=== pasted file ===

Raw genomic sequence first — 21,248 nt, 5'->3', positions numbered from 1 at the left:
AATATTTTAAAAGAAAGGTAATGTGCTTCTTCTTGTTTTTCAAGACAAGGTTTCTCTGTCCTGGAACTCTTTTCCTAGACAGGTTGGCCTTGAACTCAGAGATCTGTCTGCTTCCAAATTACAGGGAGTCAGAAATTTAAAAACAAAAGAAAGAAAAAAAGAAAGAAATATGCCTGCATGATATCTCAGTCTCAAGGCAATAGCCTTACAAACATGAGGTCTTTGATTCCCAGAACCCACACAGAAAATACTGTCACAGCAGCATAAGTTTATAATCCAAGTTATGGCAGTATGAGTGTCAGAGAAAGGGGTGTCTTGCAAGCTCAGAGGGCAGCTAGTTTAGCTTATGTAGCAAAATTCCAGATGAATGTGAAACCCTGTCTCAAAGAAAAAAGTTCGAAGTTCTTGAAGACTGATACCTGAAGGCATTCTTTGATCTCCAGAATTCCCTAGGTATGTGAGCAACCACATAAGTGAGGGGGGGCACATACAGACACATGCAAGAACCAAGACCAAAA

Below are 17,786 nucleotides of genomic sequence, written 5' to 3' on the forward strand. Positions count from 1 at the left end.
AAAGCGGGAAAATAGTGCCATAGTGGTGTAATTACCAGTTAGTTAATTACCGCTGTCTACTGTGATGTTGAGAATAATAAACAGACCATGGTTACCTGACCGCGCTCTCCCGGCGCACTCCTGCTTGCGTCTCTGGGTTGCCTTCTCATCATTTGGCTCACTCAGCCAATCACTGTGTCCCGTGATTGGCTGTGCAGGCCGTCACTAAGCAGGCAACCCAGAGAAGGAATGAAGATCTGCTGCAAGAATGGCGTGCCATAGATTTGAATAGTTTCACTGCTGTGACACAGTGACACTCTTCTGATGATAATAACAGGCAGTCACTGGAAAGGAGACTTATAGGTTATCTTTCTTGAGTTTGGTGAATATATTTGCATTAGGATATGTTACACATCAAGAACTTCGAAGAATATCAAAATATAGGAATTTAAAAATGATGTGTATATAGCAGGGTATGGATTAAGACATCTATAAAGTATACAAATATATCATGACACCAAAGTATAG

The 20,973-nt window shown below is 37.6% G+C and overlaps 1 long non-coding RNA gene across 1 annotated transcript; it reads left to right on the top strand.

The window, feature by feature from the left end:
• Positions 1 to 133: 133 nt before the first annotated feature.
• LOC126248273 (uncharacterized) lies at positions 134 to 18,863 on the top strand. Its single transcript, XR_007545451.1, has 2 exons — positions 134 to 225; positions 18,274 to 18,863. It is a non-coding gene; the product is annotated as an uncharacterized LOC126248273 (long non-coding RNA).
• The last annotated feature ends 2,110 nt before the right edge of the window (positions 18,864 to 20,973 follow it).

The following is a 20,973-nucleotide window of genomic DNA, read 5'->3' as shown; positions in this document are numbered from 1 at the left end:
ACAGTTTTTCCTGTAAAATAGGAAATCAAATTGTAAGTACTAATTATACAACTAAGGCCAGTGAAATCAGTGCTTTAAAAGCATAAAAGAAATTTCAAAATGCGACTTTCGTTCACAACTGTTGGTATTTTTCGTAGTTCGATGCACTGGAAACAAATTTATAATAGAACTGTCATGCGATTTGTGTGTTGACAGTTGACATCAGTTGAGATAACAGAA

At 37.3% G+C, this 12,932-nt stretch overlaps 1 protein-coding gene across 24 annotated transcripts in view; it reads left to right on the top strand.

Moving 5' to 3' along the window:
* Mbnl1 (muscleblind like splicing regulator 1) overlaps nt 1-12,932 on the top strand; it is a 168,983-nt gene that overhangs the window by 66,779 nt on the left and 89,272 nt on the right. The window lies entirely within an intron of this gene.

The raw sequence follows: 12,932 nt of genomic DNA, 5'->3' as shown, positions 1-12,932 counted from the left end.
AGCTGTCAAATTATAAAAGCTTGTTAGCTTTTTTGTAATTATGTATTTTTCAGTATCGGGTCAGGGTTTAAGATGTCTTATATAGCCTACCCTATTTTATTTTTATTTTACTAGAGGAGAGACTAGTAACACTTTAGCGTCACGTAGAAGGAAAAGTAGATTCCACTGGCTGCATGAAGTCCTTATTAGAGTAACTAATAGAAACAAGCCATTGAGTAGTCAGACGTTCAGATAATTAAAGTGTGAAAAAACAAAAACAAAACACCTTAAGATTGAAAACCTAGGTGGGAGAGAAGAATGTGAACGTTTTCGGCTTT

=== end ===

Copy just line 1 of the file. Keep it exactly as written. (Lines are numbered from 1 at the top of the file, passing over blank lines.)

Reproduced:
Raw genomic sequence first — 21,248 nt, 5'->3', positions numbered from 1 at the left: